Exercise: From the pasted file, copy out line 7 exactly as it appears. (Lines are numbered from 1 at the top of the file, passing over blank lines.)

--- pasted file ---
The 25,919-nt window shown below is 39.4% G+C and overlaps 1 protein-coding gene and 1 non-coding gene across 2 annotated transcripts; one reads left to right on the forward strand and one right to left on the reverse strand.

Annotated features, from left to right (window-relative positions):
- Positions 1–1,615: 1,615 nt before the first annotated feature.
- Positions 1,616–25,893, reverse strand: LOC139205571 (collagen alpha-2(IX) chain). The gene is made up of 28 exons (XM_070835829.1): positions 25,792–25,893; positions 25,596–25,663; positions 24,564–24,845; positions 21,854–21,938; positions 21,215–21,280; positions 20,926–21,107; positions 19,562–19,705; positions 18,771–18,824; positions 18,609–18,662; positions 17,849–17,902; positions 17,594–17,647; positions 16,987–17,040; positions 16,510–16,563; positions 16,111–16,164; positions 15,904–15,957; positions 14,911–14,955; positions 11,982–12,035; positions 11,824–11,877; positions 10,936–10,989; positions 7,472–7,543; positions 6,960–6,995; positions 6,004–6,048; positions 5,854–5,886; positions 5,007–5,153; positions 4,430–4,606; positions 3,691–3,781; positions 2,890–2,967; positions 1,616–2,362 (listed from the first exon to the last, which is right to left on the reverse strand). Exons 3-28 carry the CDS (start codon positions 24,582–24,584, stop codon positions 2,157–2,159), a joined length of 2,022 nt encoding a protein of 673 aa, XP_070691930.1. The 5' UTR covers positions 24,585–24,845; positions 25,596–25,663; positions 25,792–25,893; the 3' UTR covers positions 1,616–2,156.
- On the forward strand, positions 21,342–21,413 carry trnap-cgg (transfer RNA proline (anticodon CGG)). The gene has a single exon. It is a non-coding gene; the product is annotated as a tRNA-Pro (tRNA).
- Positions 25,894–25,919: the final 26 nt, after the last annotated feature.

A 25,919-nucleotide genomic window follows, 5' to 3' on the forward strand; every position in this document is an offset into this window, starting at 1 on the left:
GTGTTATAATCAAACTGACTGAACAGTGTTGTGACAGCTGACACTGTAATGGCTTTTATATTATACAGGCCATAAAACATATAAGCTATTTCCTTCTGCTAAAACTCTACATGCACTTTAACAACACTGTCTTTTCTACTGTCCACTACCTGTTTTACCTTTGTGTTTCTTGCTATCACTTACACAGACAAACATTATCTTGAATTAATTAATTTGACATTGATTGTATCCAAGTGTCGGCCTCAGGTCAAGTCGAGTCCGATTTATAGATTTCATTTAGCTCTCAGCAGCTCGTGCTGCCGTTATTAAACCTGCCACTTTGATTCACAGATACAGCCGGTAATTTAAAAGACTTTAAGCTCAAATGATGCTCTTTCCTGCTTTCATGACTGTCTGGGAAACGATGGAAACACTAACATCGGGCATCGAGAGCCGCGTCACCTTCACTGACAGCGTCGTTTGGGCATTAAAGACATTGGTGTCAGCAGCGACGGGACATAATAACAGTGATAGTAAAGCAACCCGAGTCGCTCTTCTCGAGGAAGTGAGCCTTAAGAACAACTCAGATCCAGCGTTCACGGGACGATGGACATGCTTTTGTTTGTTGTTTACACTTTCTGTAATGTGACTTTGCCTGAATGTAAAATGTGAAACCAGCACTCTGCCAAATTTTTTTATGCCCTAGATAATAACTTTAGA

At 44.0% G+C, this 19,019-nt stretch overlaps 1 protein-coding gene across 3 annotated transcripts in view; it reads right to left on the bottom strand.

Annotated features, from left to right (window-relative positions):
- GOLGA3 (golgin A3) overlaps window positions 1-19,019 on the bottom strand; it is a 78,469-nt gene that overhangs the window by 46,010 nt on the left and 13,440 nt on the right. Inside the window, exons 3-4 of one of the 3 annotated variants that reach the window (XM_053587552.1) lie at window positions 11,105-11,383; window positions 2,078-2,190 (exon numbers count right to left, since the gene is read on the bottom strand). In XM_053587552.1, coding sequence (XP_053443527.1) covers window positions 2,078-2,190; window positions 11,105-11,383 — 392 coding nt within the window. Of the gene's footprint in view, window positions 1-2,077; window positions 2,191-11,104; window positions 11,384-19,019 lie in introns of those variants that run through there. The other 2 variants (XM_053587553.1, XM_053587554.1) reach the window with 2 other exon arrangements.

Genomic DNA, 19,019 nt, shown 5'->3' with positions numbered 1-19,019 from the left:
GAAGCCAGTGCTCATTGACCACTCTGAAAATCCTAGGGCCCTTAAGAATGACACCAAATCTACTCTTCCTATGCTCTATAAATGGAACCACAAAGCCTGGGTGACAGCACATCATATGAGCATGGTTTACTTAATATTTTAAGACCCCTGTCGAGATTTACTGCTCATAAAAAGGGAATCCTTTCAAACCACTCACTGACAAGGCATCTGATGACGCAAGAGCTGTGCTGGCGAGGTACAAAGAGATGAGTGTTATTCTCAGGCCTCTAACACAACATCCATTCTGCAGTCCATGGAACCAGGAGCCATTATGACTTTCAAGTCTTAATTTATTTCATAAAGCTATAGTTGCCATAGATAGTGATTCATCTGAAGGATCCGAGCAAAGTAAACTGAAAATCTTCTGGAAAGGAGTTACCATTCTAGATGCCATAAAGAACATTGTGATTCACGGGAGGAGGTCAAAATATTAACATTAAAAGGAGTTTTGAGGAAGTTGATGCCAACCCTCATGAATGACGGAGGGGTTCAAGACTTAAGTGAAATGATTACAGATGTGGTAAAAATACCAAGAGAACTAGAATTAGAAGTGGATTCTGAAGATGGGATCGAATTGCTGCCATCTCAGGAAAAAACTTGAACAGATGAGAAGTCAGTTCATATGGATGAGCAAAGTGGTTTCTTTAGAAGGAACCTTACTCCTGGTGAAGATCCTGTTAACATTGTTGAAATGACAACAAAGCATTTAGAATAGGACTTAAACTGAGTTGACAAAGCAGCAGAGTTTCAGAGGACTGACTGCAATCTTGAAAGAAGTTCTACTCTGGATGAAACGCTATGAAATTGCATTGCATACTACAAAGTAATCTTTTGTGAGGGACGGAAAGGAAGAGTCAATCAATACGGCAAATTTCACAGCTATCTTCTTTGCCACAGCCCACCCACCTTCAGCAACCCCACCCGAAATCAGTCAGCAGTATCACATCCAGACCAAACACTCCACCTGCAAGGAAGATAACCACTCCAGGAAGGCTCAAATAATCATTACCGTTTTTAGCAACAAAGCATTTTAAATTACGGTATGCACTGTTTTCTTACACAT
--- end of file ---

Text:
A 25,919-nucleotide genomic window follows, 5' to 3' on the forward strand; every position in this document is an offset into this window, starting at 1 on the left: